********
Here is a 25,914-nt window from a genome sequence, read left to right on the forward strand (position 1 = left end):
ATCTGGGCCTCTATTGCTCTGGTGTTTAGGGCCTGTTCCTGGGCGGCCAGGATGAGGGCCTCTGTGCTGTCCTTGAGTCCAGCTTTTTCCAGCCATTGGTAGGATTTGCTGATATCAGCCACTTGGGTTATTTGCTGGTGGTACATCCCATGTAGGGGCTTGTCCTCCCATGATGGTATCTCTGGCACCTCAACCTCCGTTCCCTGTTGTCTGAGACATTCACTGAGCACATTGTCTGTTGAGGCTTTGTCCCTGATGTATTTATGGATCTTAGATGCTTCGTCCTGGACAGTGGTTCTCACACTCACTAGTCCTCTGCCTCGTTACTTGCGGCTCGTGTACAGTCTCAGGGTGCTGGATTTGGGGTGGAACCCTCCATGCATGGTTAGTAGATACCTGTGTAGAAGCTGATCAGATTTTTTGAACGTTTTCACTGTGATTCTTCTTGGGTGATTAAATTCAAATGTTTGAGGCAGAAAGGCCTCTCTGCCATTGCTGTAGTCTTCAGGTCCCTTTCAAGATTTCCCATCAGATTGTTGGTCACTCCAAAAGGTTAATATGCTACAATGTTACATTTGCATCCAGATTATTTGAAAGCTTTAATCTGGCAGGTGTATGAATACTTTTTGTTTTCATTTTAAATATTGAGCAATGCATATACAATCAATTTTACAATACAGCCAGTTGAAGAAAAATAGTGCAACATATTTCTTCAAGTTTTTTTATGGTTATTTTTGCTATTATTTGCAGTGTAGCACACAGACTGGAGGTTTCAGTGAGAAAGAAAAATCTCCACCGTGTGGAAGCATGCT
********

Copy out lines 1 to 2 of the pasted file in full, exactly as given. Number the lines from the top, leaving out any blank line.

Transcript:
Here is a 25,914-nt window from a genome sequence, read left to right on the forward strand (position 1 = left end):
ATCTGGGCCTCTATTGCTCTGGTGTTTAGGGCCTGTTCCTGGGCGGCCAGGATGAGGGCCTCTGTGCTGTCCTTGAGTCCAGCTTTTTCCAGCCATTGGTAGGATTTGCTGATATCAGCCACTTGGGTTATTTGCTGGTGGTACATCCCATGTAGGGGCTTGTCCTCCCATGATGGTATCTCTGGCACCTCAACCTCCGTTCCCTGTTGTCTGAGACATTCACTGAGCACATTGTCTGTTGAGGCTTTGTCCCTGATGTATTTATGGATCTTAGATGCTTCGTCCTGGACAGTGGTTCTCACACTCACTAGTCCTCTGCCTCGTTACTTGCGGCTCGTGTACAGTCTCAGGGTGCTGGATTTGGGGTGGAACCCTCCATGCATGGTTAGTAGATACCTGTGTAGAAGCTGATCAGATTTTTTGAACGTTTTCACTGTGATTCTTCTTGGGTGATTAAATTCAAATGTTTGAGGCAGAAAGGCCTCTCTGCCATTGCTGTAGTCTTCAGGTCCCTTTCAAGATTTCCCATCAGATTGTTGGTCACTCCAAAAGGTTAATATGCTACAATGTTACATTTGCATCCAGATTATTTGAAAGCTTTAATCTGGCAGGTGTATGAATACTTTTTGTTTTCATTTTAAATATTGAGCAATGCATATACAATCAATTTTACAATACAGCCAGTTGAAGAAAAATAGTGCAACATATTTCTTCAAGTTTTTTTATGGTTATTTTTGCTATTATTTGCAGTGTAGCACACAGACTGGAGGTTTCAGTGAGAAAGAAAAATCTCCACCGTGTGGAAGCATGCT